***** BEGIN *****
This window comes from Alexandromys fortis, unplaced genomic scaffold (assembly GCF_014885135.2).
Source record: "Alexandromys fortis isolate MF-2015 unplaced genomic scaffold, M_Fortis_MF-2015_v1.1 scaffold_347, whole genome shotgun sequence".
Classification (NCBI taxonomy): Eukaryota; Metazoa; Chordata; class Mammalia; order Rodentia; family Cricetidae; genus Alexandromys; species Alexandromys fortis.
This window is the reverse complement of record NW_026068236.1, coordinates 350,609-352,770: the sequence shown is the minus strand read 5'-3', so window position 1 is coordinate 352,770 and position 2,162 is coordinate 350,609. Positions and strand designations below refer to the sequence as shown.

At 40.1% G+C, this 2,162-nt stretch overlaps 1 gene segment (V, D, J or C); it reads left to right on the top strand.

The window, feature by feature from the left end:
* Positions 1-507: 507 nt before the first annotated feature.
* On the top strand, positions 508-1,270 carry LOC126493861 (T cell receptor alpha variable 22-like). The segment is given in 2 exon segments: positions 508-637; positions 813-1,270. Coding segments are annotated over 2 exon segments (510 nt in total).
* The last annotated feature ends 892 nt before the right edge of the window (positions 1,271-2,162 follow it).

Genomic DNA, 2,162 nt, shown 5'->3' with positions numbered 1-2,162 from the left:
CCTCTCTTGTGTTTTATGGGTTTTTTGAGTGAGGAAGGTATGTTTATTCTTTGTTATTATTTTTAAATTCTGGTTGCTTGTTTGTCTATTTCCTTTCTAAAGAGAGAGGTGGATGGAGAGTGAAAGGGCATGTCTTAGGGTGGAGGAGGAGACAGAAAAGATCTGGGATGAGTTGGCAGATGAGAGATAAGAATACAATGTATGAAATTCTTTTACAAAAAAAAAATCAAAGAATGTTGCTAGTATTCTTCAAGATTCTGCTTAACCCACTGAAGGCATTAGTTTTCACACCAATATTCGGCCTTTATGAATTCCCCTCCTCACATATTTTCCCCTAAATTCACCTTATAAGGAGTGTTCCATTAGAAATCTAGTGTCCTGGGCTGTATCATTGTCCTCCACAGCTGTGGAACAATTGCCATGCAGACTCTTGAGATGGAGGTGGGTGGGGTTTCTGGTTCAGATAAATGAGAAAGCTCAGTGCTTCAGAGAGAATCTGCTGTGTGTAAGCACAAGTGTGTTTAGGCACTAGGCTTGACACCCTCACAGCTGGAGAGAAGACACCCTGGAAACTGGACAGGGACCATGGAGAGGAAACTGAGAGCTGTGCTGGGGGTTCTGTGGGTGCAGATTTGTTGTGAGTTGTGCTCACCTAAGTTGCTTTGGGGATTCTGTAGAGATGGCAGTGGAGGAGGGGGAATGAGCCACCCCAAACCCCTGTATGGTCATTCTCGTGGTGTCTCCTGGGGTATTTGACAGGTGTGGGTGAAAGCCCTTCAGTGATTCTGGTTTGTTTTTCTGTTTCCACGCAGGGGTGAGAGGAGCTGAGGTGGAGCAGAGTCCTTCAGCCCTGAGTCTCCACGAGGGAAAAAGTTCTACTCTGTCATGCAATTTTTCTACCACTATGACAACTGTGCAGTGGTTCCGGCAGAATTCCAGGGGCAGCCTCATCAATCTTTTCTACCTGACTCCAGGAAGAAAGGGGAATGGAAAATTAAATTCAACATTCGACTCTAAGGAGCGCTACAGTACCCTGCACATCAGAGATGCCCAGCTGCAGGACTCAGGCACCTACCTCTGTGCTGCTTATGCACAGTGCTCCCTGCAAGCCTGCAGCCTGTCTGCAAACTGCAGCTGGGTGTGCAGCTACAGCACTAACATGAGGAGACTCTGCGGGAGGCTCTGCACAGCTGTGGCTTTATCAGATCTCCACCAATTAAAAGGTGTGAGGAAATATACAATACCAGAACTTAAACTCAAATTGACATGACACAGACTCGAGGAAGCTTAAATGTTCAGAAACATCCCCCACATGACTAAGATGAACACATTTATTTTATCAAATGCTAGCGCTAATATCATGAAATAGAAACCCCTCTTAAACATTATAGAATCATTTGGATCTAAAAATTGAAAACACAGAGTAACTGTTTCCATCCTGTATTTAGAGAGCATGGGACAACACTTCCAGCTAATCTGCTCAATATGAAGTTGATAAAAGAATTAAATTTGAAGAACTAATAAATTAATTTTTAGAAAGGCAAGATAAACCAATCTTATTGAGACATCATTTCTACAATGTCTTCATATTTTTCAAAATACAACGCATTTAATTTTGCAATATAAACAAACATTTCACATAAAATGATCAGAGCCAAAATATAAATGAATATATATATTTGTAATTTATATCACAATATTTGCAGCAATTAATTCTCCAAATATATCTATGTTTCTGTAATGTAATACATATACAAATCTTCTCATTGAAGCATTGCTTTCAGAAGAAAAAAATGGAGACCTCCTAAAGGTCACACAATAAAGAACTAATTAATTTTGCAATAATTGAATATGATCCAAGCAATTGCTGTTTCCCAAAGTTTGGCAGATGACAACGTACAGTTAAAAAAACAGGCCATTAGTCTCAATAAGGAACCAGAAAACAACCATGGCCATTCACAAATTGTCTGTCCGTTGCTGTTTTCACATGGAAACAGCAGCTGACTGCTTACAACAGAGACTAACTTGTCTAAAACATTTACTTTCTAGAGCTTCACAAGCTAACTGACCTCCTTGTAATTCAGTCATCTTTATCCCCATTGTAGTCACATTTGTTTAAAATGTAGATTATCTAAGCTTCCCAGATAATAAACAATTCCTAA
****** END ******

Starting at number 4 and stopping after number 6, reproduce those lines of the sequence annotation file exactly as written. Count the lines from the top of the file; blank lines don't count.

This window is the reverse complement of record NW_026068236.1, coordinates 350,609-352,770: the sequence shown is the minus strand read 5'-3', so window position 1 is coordinate 352,770 and position 2,162 is coordinate 350,609. Positions and strand designations below refer to the sequence as shown.

At 40.1% G+C, this 2,162-nt stretch overlaps 1 gene segment (V, D, J or C); it reads left to right on the top strand.

The window, feature by feature from the left end: